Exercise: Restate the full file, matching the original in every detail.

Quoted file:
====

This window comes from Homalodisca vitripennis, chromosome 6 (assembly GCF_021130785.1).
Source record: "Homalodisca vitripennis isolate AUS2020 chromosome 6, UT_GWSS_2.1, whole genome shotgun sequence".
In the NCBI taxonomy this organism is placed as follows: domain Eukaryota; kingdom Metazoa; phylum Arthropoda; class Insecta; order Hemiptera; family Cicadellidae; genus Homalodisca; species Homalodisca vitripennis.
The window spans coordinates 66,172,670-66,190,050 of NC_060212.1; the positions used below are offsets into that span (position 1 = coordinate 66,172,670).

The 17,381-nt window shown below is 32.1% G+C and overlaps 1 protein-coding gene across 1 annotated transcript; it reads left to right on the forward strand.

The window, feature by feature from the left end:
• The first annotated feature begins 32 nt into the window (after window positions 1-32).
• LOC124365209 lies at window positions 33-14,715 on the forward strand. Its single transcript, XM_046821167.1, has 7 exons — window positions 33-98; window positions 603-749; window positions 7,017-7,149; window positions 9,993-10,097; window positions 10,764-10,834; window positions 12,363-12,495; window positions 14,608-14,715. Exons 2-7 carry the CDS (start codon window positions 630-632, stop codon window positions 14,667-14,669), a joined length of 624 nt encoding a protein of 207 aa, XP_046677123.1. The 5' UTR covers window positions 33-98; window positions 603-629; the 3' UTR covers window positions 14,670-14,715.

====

This window comes from Homalodisca vitripennis, chromosome 6 (assembly GCF_021130785.1).
Source record: "Homalodisca vitripennis isolate AUS2020 chromosome 6, UT_GWSS_2.1, whole genome shotgun sequence".
In the NCBI taxonomy this organism is placed as follows: domain Eukaryota; kingdom Metazoa; phylum Arthropoda; class Insecta; order Hemiptera; family Cicadellidae; genus Homalodisca; species Homalodisca vitripennis.
The window spans coordinates 66,172,670-66,190,050 of NC_060212.1; the positions used below are offsets into that span (position 1 = coordinate 66,172,670).

The 17,381-nt window shown below is 32.1% G+C and overlaps 1 protein-coding gene across 1 annotated transcript; it reads left to right on the forward strand.

The window, feature by feature from the left end:
• The first annotated feature begins 32 nt into the window (after window positions 1-32).
• LOC124365209 lies at window positions 33-14,715 on the forward strand. Its single transcript, XM_046821167.1, has 7 exons — window positions 33-98; window positions 603-749; window positions 7,017-7,149; window positions 9,993-10,097; window positions 10,764-10,834; window positions 12,363-12,495; window positions 14,608-14,715. Exons 2-7 carry the CDS (start codon window positions 630-632, stop codon window positions 14,667-14,669), a joined length of 624 nt encoding a protein of 207 aa, XP_046677123.1. The 5' UTR covers window positions 33-98; window positions 603-629; the 3' UTR covers window positions 14,670-14,715.